We should qualify what Mohnish said about DELL, and I think this is his thinking about SHLD.  He believed Dell will destroy shareholder value long-term...more the business and the competition it faced.  Whereas I thought DELL was cheap on a nominal basis.  These two ideas aren't mutually exclusive.  So I'm not sure Mohnish was wrong long-term...he was just wrong about the value in the short-term. 

We are out of Dell now and we would have been out at a certain price regardless of the buyout...probably in the $15-18 range.  The buyout actually ended up being less than what we would have preferred to sell at, so it wasn't quite the home-run that we hoped for.  We did very well in a short-period of time, but not a grand slam.

I think SHLD may be similiar.  On a nominal basis, it is somewhat cheap, but that doesn't mean that long-term destruction of value won't continue to happen.  It's a rotten business with very good assets...now how do you monetize those assets before that rotten business eats it all up?  So far, it's eaten a massive chunk!  I think you've got a reasonably good chance with Eddie and Bruce controlling it, but they could do what Dell did and screw shareholders over as well.  And so far, Eddie's results of monetizing those assets has been very subpar.  Cheers!     

Perhaps "cheap on a nominal basis" is not the best choice of terminology.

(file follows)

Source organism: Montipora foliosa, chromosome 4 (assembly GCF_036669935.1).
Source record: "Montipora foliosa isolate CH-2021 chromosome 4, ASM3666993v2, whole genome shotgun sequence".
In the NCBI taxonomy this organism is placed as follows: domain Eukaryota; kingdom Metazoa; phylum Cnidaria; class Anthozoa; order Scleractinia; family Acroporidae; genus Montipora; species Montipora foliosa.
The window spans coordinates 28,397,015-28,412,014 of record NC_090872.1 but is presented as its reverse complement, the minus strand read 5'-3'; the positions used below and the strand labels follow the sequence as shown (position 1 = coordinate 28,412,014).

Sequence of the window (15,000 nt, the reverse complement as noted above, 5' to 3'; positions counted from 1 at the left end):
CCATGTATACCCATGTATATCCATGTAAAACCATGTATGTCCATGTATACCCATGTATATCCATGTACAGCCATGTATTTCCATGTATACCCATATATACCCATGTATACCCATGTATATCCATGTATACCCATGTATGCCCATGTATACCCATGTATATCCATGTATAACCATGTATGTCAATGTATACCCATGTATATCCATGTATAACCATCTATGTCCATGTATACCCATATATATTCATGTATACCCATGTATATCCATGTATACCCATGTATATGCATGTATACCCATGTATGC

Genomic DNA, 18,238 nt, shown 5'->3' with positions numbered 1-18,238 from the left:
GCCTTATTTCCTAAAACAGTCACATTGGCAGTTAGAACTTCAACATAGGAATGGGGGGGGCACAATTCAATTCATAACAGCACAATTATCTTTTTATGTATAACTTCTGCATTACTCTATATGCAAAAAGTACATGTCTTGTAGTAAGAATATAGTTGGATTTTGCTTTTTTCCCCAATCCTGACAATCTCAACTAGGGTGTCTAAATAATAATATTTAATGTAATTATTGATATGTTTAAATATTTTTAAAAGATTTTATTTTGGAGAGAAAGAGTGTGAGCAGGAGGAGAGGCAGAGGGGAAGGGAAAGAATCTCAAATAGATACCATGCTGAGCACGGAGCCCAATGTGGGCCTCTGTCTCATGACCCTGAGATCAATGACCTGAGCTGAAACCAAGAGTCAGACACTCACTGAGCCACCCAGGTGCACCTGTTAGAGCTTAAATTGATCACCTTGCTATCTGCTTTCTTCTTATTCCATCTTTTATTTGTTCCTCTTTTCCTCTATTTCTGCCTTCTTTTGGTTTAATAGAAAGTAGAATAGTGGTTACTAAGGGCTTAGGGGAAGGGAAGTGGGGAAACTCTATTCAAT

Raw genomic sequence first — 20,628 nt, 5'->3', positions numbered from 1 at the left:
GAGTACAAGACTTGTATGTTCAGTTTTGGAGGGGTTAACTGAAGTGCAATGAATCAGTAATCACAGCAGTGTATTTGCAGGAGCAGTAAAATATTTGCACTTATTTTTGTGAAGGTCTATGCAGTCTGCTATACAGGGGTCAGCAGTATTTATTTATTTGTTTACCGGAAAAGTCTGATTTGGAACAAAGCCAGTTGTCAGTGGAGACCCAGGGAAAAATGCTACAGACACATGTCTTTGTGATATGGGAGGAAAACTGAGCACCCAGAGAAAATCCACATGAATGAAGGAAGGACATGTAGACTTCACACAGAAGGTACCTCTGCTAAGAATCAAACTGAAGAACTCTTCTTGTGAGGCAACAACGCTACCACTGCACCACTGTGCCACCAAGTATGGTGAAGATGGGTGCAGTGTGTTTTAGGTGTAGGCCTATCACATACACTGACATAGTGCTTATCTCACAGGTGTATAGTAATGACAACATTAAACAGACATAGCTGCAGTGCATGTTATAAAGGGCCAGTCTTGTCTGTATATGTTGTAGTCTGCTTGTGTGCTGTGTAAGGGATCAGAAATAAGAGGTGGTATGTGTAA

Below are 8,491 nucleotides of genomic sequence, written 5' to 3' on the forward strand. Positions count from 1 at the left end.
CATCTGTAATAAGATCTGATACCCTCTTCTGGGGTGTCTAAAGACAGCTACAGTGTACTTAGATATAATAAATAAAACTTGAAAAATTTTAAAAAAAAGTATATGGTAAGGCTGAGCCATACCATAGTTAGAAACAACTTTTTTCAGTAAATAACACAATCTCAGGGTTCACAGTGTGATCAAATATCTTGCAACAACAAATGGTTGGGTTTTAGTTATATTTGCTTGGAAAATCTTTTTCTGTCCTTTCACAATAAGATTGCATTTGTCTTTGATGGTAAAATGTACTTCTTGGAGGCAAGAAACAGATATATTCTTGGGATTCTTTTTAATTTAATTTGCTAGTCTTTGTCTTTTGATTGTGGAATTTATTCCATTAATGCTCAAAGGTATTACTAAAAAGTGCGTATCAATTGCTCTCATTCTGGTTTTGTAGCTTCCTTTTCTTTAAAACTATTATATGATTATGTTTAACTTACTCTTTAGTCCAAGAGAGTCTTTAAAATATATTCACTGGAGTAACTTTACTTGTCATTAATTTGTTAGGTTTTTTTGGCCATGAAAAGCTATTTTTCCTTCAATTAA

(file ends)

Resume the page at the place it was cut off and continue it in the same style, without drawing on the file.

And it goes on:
Because that almost sounds like you're saying that using certain value-oriented metrics, DELL and SHLD appear(ed) to be cheap at least on a short term basis.  That sounds sort of like the "value trap" thesis espoused by Chanos et al. 

On the other hand, the substance of your post indicates that you are saying that both companies are/were trading under IV, but that there was some probability (perhaps, a high probability) that the IV at DELL and SHLD would be destroyed through mal-investment or non-optimal capital allocation (opportunity cost of not monetizing assets and reinvesting).

I'm going to assume the latter is what you meant -- and then disagree with both you and Pabrai. 

I think that DELL's capital allocation with respect to M&A (not with buybacks or dividend) has been okay and that, while they certainly are not transforming on the cheap, they have not burned the capital used in M&A.  I think DELL had no choice but to pay full prices to create a platform to become the mid-market IBM.  And that over the long term, what we will see is that as the ES&S biz grows, the returns on incrementally invested capital will go up quite substantially and that DELL earnings will benefit from the operating leverage inherent in their distribution channel assets.  IMO, Michael Dell understand this and is taking advantage of shareholders to steal the company and this growth platform.

With SHLD, I submit to the board, as I have before, that ESL has actually preserved and increased the long term value of SHLD's assets by proceeding slowly and focusing on run-off, rather than on liquidating assets at fire sale prices.  First, it is not entirely clear that ESL could ever have liquidated its RE assets during the financial crisis.  Second, I think ESL avoided monetizing RE (both owned and leased) at fire sale prices.  Third, liquidating a bunch of stores at once would have hurt the intangible assets  -- brand values and market share in appliance, tool, and H&G equipment market.

So I think ESL has done the right thing.

But, hey, disagreement is what makes a market.